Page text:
After thousands of hemophilic patients were infected with HIV and HCV, and thanks to major advances in biotechnology, recombinant factor VIII has emerged as a first-line or reference treatment for most factor VIII-deficient patients (hemophilia A). The development of neutralizing antibodies (inhibitors) is currently the most severe and feared complication in hemophilia A replacement therapy. The respective immunogenicity of plasma and recombinant factor VIII concentrates has been debated for many years, with multiple studies providing contradictory results.
More recent large-scale studies conducted with rigorous methodology have demonstrated lower immunogenicity of plasma factor VIII as compared to recombinant FVIII. In addition, so-called non-substitutive therapeutic approaches for hemophilia are available or under validation. However, most of these treatments cannot be used alone without additional factor VIII and do not allow inducing tolerance to exogenous factor VIII. Thus, factor VIII concentrates with low immunogenicity are and remain an essential option in the treatment of hemophilia.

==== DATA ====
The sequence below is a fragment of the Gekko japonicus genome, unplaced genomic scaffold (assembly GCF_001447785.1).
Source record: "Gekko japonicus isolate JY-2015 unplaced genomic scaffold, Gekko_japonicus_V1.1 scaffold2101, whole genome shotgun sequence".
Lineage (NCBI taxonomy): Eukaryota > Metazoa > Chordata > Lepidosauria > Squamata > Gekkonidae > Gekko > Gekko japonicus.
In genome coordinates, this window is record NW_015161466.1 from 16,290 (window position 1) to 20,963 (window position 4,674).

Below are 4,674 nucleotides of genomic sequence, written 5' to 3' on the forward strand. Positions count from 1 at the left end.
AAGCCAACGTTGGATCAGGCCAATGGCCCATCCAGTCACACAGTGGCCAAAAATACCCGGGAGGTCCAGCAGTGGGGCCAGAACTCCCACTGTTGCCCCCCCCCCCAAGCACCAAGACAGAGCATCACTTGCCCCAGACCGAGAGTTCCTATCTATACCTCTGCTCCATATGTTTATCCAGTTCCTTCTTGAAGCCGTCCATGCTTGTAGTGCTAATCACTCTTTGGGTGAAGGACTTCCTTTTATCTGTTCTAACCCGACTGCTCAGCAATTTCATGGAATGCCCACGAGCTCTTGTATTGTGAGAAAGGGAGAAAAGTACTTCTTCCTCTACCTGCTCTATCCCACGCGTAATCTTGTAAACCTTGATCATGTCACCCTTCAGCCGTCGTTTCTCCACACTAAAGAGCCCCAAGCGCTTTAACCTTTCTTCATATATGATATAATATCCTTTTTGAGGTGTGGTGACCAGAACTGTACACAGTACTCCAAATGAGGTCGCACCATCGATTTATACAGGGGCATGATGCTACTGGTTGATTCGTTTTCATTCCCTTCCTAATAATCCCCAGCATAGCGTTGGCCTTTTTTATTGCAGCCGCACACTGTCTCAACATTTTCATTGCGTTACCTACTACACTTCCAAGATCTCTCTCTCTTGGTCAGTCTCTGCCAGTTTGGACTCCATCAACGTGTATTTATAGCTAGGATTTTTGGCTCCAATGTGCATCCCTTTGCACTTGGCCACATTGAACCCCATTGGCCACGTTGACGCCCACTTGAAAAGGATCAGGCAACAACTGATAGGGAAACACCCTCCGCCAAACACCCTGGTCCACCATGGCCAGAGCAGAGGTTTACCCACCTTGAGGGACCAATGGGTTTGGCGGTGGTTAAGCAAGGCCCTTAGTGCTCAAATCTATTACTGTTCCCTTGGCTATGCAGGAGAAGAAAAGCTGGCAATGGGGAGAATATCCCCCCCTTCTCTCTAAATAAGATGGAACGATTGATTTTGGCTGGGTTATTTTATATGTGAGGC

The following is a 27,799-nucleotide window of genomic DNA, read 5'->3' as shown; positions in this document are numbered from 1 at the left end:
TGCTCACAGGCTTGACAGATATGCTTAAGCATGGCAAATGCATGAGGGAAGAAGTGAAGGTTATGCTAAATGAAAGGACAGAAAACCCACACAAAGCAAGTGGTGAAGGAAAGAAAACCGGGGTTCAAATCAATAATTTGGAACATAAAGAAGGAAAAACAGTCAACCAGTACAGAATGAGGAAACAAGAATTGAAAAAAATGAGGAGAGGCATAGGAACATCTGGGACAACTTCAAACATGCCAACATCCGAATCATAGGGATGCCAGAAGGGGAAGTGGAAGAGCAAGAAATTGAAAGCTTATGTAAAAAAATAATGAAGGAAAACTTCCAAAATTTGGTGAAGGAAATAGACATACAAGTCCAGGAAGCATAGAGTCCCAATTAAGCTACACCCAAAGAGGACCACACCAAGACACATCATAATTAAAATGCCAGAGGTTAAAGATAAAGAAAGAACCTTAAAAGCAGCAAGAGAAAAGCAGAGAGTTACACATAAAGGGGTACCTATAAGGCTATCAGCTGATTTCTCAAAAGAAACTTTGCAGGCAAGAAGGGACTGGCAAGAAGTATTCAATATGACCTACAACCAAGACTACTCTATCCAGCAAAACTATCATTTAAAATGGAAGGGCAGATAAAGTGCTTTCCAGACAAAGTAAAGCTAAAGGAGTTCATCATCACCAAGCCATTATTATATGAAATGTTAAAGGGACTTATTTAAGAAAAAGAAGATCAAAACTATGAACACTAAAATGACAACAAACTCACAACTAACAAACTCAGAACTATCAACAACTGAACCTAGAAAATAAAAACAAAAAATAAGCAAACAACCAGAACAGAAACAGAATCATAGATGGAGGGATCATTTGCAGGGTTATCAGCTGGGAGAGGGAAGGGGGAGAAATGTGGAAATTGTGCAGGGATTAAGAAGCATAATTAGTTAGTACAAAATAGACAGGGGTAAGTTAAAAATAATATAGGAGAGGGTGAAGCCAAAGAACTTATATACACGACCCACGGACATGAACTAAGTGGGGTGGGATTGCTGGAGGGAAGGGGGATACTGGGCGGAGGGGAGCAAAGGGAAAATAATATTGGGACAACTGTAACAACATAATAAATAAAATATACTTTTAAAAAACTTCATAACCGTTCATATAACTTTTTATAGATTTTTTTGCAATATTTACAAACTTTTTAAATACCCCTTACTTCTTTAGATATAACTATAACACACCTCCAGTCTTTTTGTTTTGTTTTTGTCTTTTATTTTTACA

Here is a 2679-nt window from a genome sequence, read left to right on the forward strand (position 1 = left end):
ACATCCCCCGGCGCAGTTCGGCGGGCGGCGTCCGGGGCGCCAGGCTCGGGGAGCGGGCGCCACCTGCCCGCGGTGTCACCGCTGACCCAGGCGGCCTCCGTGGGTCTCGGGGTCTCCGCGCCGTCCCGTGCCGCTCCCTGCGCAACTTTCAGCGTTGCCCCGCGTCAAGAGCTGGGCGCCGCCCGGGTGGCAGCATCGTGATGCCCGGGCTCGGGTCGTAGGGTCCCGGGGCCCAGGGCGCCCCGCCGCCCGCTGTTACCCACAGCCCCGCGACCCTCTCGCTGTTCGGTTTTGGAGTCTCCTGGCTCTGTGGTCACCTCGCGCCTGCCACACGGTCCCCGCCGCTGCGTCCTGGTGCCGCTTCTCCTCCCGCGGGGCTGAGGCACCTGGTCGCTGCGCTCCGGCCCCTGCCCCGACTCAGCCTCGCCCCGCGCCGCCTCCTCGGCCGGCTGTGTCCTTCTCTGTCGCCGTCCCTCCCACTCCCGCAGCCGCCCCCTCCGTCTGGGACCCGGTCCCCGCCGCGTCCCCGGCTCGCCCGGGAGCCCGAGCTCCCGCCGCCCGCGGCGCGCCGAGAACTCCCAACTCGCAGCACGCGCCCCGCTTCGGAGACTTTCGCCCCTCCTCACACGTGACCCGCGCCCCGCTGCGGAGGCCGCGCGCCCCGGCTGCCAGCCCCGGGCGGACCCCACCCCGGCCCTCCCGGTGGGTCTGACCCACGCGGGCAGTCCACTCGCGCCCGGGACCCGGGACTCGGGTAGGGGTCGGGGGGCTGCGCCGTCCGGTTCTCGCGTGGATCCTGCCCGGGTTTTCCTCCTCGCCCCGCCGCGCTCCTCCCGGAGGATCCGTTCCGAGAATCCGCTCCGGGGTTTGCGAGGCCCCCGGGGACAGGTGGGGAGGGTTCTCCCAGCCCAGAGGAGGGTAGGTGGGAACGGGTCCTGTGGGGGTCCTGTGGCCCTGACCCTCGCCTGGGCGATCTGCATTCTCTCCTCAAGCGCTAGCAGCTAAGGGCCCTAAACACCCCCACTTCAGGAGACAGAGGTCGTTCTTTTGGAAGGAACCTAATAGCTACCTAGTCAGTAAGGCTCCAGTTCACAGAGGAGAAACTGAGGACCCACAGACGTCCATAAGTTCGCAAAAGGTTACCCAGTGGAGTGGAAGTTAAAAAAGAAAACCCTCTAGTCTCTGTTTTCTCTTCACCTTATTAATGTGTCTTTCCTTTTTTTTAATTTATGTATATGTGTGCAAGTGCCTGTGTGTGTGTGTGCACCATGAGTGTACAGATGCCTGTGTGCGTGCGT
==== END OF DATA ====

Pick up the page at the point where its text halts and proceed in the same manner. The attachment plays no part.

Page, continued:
This article sought to review the respective immunogenicity of plasma and recombinant factor VIII, while highlighting the essential current and future role of factor VIII in the treatment of hemophilia. Furthermore, we reviewed the characteristics and properties of a plasma factor VIII concentrate subjected to a unique double nanofiltration process during its purification (Factane®, LFB), making it a treatment option of choice in many indications.
Hemophilia, factor VIII, plasma-derived factor VIII, recombinant factor VIII, inhibitor